- Transfer the batter into a pastry bag with a plain round tip.
- Pipe out 1½-inch rounds about an inch apart on three baking sheets lined with parchment paper. (Feel free to print out a macaron template if you’re worried about size/uniformity).
- Tap the baking sheets firmly on the counter a few times to get rid of any air bubbles. Then sprinkle the crushed Fruity Pebbles on the tops of each of the macarons. (If you don’t release the air bubbles, they will expand during baking and crack the tops of your beautiful macaron shells.)10 g Fruity Pebbles
- Let the macarons rest and dry for 30 minutes or until a skin has developed; on a humid day, it might take an hour or more. To see if it’s ready to be baked, lightly touch it. If the batter doesn’t stick to your finger, then it’s ready. (Don’t forget to remove the macaron templates, if using, before baking!)
- While the macarons are resting, preheat the oven to 300˚F (150˚C) and position the oven rack in the center of the oven with an empty sheet pan preheating inside. (Place an oven thermometer inside the oven to ensure that the temperature is correct). Bake the macarons on top of the preheated sheet pan one tray at a time for 18-20 minutes, rotating the pan once halfway through the cooking process.
- Allow macarons to cool. If the bottoms are a tiny bit sticky, keep them on the tray to cool off for about 10-15 min. If the bottoms are already brown, they peel off cleanly, or appear over-baked however, carefully take them off the tray immediately to cool down. It’s always better to over- rather than under-bake your macarons as the maturation process can typically salvage ones that are over-baked.
- While macarons are drying and baking, prepare the Fruity Pebbles cereal milk frosting. Place ¼ cup (10 g) of the cereal and the milk in a small bowl. Leave to sit out at room temperature for 20-30 minutes, stirring occasionally, to allow the flavor of the cereal to infuse into the milk. Strain the mixture – you’ll need 2-3 tablespoon (30-45 g). Top off with additional milk, if needed.20 g Fruity Pebbles, 120 g milk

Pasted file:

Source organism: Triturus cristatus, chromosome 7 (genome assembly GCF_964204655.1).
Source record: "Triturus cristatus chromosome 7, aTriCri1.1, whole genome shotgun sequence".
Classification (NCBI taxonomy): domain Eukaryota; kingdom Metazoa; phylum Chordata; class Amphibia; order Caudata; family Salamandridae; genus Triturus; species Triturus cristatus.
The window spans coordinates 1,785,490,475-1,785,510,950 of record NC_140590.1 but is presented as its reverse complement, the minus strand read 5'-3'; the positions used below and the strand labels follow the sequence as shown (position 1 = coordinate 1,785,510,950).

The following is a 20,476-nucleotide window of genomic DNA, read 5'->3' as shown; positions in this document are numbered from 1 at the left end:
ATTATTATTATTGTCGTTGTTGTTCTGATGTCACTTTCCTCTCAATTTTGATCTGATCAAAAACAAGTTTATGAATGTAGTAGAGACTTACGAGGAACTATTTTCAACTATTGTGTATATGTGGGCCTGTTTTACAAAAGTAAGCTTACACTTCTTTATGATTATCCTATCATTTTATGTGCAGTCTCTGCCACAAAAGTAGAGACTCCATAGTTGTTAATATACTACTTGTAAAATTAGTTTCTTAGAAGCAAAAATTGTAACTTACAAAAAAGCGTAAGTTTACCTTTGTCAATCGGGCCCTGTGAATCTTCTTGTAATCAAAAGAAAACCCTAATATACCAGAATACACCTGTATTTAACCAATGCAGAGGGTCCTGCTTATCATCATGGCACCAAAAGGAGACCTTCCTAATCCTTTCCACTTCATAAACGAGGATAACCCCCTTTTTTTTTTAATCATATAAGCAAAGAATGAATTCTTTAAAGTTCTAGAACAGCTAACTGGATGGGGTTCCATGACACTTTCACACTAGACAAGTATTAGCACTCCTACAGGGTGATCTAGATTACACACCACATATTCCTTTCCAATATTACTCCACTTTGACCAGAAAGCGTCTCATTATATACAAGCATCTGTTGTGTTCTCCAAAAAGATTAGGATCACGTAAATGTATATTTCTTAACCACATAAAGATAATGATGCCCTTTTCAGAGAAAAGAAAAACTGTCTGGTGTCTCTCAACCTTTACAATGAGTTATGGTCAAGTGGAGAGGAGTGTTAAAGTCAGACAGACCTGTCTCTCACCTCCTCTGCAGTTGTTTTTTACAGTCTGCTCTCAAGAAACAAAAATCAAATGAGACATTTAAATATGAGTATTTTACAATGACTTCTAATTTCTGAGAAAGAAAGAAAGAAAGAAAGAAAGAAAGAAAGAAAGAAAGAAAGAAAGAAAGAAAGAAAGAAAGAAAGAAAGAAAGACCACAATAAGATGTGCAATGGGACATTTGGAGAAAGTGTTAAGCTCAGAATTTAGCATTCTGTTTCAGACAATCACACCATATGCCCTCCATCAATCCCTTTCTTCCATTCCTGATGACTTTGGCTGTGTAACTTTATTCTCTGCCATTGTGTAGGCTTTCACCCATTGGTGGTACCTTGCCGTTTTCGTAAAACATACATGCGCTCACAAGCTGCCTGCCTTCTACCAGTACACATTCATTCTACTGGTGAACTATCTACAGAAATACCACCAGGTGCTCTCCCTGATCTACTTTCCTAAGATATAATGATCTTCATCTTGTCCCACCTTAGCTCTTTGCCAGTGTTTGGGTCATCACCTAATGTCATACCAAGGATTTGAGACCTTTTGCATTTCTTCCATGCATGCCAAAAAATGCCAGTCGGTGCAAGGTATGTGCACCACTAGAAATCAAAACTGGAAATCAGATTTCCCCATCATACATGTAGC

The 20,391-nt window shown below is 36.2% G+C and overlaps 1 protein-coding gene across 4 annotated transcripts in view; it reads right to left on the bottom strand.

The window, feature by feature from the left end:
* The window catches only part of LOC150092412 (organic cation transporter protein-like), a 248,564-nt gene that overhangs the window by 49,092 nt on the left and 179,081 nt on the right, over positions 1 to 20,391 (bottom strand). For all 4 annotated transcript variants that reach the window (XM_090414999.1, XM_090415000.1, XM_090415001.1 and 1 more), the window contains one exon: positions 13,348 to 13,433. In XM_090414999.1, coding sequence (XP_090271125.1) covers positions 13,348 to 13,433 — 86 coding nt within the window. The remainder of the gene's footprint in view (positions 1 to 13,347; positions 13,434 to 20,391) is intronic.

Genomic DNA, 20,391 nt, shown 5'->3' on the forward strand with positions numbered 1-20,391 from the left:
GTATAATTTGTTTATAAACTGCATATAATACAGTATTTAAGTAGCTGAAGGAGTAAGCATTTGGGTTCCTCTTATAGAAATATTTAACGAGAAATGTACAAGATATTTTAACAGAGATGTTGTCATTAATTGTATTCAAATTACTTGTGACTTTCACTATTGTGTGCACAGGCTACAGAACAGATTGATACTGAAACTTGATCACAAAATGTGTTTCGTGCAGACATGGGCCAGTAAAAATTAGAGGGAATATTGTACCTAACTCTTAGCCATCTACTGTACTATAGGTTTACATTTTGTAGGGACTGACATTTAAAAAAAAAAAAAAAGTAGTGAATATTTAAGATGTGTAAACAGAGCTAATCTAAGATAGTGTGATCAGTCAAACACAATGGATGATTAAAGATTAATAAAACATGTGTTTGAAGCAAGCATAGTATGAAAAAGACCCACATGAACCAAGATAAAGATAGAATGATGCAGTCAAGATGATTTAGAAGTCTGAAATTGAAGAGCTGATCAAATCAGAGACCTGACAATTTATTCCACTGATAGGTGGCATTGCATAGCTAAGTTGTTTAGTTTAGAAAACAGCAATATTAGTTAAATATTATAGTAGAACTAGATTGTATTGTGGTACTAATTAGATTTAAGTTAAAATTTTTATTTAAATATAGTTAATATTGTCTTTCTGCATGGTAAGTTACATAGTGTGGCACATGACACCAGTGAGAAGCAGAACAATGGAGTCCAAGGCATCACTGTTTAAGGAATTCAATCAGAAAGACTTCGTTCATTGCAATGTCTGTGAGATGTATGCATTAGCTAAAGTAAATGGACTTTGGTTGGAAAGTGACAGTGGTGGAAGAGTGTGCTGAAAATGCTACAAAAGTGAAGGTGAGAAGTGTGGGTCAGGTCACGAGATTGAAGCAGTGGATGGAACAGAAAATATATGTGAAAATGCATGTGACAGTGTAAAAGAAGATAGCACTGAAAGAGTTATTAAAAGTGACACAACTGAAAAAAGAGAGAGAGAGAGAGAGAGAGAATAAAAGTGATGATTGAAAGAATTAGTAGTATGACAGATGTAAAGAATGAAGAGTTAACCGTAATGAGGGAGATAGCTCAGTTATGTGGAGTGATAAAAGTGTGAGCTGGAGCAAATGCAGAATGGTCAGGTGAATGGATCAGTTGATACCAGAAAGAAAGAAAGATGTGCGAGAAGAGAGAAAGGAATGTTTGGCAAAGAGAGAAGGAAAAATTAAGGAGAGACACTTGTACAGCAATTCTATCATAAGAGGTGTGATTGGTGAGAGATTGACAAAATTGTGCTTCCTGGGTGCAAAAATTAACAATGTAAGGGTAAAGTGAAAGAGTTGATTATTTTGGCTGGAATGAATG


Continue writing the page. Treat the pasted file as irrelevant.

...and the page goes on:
- Place the remaining ¼ cup (10 g) of cereal in a small plastic bag, and crush until it’s a fine consistency.20 g Fruity Pebbles
- Beat the softened butter until smooth and creamy. Add the powdered sugar, crushed/powdered cereal, and 2 tablespoon (30 g) of the cereal milk and beat until well combined. Add more powdered sugar if frosting is too thin or more milk if the mixture is too thick. Add salt if the frosting is too sweet (⅛ teaspoon).60 g unsalted butter, 240 g powdered sugar
- Transfer the cereal milk frosting into a pastry bag. Pair each macaron shell with another of a similar size and then fill the macarons, gently sandwiching them together.
- Store the filled macarons in an airtight container in the fridge for up to 5 days and bring them back to room temperature before enjoying.